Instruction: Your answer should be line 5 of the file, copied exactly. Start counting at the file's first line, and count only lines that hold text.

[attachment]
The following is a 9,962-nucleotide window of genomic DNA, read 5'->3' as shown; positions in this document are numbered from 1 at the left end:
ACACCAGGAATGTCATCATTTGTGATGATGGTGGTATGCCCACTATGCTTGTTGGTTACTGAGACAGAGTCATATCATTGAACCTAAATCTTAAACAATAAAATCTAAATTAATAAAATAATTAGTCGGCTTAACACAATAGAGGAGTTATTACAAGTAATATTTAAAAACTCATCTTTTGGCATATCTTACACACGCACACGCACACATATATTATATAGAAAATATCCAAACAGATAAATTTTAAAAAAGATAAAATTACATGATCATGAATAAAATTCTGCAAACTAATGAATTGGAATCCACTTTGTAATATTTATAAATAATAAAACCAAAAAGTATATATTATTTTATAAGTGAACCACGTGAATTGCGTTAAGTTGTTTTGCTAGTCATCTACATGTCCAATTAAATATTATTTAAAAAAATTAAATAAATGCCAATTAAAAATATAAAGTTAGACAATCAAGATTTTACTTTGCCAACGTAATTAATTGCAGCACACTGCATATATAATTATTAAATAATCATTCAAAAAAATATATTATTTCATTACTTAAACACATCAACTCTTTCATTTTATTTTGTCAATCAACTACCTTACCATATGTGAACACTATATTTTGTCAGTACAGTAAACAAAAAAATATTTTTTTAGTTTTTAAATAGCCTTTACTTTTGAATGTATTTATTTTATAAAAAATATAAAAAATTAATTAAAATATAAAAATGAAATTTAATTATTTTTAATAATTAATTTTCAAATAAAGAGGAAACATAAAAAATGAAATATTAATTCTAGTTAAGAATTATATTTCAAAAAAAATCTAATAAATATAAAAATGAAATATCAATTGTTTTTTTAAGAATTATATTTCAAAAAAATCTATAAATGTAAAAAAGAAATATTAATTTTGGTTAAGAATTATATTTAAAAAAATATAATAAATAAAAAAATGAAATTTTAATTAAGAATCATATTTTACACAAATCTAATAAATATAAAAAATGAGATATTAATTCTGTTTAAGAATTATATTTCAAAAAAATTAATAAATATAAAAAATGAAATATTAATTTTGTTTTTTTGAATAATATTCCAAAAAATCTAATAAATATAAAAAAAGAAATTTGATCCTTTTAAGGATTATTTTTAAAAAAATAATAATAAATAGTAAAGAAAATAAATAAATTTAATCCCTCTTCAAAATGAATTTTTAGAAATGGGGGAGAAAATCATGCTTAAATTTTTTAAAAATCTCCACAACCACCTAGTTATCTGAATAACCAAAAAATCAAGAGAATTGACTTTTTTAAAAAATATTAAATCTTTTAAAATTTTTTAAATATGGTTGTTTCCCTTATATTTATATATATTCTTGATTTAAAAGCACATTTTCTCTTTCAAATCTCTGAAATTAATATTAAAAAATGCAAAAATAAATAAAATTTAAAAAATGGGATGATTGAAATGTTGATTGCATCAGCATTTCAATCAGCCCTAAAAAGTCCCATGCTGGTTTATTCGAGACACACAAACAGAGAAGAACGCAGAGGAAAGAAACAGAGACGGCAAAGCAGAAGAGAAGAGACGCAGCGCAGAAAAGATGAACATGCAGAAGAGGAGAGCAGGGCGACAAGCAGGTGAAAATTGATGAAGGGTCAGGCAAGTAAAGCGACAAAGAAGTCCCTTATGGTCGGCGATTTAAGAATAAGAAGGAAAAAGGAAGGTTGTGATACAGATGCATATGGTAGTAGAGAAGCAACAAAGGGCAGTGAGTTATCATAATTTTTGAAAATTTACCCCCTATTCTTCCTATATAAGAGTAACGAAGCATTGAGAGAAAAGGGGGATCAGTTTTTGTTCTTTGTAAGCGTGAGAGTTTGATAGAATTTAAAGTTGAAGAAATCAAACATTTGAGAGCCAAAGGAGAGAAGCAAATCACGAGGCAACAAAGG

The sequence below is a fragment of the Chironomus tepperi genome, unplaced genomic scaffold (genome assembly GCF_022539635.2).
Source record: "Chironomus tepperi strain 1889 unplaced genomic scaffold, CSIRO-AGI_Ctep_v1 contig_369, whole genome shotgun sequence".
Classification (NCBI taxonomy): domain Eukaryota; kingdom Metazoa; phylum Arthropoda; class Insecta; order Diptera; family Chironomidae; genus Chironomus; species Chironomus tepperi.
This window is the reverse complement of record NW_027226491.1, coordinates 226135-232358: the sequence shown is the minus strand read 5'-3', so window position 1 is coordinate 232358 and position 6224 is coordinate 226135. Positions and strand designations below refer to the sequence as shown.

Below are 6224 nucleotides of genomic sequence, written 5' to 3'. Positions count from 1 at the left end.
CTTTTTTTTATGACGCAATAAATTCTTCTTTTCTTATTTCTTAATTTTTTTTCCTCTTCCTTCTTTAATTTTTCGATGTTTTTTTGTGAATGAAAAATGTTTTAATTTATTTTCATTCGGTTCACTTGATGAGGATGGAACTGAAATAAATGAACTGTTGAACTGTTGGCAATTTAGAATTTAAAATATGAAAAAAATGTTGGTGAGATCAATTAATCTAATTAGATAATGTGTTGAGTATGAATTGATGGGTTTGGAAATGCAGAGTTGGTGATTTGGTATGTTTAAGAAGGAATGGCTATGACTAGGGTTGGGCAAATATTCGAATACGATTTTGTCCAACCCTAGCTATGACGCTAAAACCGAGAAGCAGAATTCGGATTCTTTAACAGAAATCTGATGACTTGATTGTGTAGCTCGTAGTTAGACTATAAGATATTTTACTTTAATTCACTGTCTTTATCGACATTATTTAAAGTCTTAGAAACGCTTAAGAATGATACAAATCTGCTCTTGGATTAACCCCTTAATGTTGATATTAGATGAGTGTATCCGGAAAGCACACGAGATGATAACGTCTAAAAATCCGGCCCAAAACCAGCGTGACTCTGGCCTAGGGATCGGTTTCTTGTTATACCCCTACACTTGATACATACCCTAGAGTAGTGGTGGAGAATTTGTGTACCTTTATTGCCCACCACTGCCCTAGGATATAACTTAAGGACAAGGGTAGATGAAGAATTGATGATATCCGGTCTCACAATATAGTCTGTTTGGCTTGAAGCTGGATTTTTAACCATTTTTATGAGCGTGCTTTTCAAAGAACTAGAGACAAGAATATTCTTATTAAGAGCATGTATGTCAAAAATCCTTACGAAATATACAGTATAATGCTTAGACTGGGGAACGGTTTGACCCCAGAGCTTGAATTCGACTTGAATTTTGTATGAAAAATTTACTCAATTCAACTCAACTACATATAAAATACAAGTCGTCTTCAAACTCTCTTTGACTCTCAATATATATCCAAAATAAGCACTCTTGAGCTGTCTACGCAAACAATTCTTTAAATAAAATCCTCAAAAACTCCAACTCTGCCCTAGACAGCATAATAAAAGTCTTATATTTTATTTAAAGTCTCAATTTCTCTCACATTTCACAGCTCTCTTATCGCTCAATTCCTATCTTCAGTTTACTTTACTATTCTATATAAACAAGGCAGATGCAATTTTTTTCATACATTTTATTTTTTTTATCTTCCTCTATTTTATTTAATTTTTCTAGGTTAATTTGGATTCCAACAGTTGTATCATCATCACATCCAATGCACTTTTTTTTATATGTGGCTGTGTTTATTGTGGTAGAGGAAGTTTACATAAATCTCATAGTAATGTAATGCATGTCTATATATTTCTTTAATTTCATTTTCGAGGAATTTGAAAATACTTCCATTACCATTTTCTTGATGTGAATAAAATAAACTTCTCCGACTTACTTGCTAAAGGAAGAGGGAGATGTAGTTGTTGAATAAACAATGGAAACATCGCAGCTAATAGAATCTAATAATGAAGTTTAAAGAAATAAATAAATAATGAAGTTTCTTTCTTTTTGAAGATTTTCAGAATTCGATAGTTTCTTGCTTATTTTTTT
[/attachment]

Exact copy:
Classification (NCBI taxonomy): domain Eukaryota; kingdom Metazoa; phylum Arthropoda; class Insecta; order Diptera; family Chironomidae; genus Chironomus; species Chironomus tepperi.